In my first year of engineering school (basically last year of undergraduate school in France), I became a fixture of the computer programming club. It was a weird nerd den, but there was always something to learn there. And not too late after I started skipping classes, a friend there talked to me about Haskell. I don't remember how much I understood of the advantages and issues of pure functional programming; but I remember I liked the language, its elegance, and also its deepness of abstraction. The math kid in me liked a programming language where each new idea required a paper to express.
Flash-forward five years, and I am not a master of Haskell. I know many of the concepts at a shallow level and I toyed with it a bit, sure. Being in a formal methods research team also ensured that I learned many ideas inherent to functional programming and the like. But for Haskell itself, I never really plunged into its deepness. Never found the time.
Until today. Or a few weeks ago, to be more precise. Because as part of my reorientation to AI safety research, I now have an incentive to learn more of Haskell: MIRI wants Haskell programmers. Even if that's not exactly the job I'm aiming at, Buck Schlegeris, one of the recruiters at MIRI, confirmed in a call that it was one of the criteria MIRI used for hiring. And since I wanted to dig deeper into it for years now, that's an awesome excuse.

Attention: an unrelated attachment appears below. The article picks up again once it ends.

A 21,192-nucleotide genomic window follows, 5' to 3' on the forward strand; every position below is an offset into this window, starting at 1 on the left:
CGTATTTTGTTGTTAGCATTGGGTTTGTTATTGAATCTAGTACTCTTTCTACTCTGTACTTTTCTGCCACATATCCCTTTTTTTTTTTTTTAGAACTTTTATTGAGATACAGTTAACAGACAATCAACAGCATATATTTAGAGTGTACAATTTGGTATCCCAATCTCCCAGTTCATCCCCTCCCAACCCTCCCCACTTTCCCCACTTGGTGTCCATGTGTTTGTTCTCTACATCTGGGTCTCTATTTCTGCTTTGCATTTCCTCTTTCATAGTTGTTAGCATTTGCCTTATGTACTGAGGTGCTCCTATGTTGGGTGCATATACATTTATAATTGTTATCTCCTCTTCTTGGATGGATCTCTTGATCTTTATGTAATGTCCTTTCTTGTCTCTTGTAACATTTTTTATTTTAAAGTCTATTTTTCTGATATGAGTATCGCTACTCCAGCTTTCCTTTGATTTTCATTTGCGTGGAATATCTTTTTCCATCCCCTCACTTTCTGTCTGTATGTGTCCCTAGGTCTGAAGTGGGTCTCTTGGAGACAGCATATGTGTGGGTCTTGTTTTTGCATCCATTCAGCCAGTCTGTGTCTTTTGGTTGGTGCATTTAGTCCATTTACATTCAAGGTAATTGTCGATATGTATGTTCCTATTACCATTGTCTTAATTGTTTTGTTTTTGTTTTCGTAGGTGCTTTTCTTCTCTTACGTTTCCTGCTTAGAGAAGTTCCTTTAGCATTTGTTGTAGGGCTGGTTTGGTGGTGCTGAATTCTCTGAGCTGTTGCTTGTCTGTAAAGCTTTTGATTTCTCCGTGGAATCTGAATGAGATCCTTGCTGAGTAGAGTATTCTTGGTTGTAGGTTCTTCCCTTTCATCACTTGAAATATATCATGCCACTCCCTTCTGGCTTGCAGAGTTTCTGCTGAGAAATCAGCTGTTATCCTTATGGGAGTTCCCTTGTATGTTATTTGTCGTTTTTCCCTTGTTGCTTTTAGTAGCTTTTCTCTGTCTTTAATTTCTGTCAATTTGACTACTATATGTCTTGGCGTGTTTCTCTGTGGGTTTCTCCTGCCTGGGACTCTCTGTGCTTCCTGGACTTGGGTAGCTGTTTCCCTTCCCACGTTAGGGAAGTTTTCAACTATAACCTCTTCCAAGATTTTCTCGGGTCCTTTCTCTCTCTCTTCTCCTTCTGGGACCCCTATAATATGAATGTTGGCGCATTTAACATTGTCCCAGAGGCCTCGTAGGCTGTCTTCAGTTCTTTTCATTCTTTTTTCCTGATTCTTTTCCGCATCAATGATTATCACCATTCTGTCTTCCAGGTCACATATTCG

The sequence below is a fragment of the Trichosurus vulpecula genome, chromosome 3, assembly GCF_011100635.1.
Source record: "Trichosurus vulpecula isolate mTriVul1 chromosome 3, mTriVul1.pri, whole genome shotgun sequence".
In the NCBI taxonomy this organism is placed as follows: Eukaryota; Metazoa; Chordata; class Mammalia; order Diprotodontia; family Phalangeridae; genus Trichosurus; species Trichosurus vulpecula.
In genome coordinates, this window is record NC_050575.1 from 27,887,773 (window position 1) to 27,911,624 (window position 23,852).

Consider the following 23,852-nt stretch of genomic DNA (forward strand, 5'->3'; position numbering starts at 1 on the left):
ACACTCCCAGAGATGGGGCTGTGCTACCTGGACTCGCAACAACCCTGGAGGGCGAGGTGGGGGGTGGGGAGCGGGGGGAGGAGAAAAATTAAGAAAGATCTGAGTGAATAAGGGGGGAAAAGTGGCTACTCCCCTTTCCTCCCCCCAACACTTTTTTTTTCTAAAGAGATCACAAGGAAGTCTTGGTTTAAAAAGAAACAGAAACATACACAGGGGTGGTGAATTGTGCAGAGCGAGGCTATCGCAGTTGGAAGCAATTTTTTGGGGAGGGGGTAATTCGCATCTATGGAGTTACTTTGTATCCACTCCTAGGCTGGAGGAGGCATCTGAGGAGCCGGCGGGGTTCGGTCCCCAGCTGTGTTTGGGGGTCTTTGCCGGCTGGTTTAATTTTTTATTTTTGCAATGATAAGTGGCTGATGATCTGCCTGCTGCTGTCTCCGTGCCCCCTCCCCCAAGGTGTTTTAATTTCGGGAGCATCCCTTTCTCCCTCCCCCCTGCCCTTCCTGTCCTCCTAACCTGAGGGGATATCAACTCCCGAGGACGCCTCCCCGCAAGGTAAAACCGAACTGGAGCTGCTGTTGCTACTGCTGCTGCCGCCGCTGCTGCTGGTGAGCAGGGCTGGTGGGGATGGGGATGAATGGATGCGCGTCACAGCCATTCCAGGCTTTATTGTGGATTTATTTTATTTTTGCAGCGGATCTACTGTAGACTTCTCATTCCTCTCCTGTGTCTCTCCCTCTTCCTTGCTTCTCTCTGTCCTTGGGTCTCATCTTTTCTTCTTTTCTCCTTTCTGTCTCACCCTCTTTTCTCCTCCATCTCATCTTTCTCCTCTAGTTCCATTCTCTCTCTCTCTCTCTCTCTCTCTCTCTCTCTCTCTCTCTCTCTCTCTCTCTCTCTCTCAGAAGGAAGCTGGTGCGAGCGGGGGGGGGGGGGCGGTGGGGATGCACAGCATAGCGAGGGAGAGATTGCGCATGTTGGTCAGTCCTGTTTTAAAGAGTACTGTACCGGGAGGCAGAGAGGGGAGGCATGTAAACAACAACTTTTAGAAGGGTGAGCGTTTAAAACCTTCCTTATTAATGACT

Which brings me to the point of this post: explaining what I'm going to do in this sequence. My goal is to learn the deep parts of Haskell, in as much detail as I need to be a good Haskell programmer. This means I want to eventually be able to:
- Write and read idiomatic Haskell code
- Optimize Haskell code
- Understand basically any Haskell code
Ideally, I would write a tutorial on every thing I study. But I want to learn fast, and writing tutorials is extremely time consuming. So I will instead post write-up of my explorations of a topic. These will generally include explanations, though without the promise of a complete narrative. Also, I will assume in the reader a general knowledge of functional programming, just not of Haskell specifics.
- Common Typeclasses, like Functor and Monad
- Functional Data Structures (a la Okasaki)
- Optimization of functional programs (a la Bird)
- Principal GHC extensions
- Inner Workings of GHC
This is in no particular order, although I did begin with studying Typeclasses. Feel free to propose other topics you deem important in the comments.
With that out of the ways, let's start the trip through the Haskell jungle in the first real post, on the Functor typeclass